THE government is facing legal action over its failure to ensure the proper treatment of waste water at three North-East sites.

The European Commission has referred the UK government to the European Court of Justice court over the inadequate treatment of urban waste water at 15 locations around the country, including Durham (Barkers Haugh), Chester-le-Street and Chilton (also known as Windlestone).

If the case goes ahead, the UK could be fined for breaching Europe-wide waste legislation.

The EU law was agreed in 1991, with countries given until 1998 to ensure waste water from urban areas discharged into sensitive areas was treated in accordance with stringent rules. Longer was allowed for less sensitive areas.

Health chiefs say untreated waste water poses a risk both to human health, as it may be contaminated with harmful bacteria and viruses, and to inland waters and the marine environment.

The Commission says there are ten UK areas where waste water is discharged into sensitive areas such as freshwaters and estuaries and the existing treatment is not good enough.

They are: Lidsey, Tiverton, Durham (Barkers Haugh), Chester-le-Street, Winchester Central and South (Morestead), Islip, Broughton Astley, Chilton (also known as Windlestone), Witham and Chelmsford.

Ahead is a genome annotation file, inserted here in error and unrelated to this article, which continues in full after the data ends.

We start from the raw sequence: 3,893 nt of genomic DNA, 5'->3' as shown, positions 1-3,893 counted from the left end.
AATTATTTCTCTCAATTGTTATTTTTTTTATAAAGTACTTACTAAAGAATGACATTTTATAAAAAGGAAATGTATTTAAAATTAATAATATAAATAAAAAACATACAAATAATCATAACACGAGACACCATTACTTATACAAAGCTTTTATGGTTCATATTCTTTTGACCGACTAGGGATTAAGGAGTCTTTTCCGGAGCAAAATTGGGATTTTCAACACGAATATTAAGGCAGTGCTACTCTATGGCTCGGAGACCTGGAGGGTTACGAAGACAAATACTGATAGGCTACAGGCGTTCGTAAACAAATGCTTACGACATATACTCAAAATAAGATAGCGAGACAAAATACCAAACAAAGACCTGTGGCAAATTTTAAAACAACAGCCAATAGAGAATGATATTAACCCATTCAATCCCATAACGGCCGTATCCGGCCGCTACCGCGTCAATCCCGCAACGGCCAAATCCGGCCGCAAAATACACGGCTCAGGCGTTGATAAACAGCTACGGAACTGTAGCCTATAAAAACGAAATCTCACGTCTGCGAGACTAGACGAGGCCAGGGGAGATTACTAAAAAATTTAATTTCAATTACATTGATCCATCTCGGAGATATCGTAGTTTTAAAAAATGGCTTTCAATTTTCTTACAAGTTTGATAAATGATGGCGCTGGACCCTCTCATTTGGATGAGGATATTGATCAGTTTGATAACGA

Four less sensitive areas were judged to have inadequate treatment, Banchory, Stranraer, Ballycastle and Clacton; and Gibraltar has no treatment plant at all.

The case also concerns “excessive spills” from storm water overflows at Llanelli and Gowerton.

No authority would release further details of the case, due to court proceedings being live.

However, a spokesman for the Department for Environment, Food and Rural Affairs (Defra) said: “Across England, 98 per cent of waste water plants are operating to a good standard.

“Overall the UK has good compliance with the (Urban Waste Water Treatment) Directive and water companies have committed around £13.5bn to make the necessary improvements to get all treatment plants up to the EU standards.”

Barkers Haugh sewage works, on Frankland Lane, Durham, was the subject of complaints about bad smells some years ago, before Northumbrian Water took action to tackle the problem.